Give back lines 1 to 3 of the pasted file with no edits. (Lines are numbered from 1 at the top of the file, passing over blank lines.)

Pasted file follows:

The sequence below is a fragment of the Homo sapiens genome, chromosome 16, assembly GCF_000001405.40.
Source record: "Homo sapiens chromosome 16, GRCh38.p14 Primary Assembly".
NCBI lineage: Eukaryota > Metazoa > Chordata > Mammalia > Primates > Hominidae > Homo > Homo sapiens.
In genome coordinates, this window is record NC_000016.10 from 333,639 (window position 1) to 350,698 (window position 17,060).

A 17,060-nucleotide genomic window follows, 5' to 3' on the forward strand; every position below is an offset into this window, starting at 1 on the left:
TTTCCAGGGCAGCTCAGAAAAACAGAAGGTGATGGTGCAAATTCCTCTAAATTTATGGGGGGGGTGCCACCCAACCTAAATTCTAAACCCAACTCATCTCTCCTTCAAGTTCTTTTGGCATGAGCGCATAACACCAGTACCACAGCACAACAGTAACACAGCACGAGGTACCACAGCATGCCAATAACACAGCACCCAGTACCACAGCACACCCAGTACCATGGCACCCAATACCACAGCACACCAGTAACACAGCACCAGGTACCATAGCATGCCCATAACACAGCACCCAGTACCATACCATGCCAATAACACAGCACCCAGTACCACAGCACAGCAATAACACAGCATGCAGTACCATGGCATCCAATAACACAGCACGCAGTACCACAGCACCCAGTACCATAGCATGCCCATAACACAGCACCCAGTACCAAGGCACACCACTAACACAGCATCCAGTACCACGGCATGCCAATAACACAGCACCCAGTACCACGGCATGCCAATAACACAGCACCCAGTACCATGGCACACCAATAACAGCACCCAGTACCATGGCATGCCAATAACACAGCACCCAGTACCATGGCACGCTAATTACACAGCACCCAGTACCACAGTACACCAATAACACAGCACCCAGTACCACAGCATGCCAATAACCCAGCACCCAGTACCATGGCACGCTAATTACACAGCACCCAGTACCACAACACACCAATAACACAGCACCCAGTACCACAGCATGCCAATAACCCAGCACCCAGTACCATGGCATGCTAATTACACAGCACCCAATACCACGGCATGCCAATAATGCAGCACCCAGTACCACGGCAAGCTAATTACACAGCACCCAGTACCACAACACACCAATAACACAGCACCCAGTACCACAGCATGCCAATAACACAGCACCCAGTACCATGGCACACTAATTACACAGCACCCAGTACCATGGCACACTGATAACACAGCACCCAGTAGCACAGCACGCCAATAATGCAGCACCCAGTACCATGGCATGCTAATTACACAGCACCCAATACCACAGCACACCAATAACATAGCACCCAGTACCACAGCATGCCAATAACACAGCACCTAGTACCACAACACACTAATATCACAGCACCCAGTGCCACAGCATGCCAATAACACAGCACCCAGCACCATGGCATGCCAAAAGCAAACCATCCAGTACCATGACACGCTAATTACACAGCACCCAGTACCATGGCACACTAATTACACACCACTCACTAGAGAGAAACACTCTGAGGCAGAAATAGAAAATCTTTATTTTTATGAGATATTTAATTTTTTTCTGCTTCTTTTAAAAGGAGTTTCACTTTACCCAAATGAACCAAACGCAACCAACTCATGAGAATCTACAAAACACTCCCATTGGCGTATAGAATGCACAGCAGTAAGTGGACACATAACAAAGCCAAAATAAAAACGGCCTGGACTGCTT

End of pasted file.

The sequence below is a fragment of the Homo sapiens genome, chromosome 16, assembly GCF_000001405.40.
Source record: "Homo sapiens chromosome 16, GRCh38.p14 Primary Assembly".
NCBI lineage: Eukaryota > Metazoa > Chordata > Mammalia > Primates > Hominidae > Homo > Homo sapiens.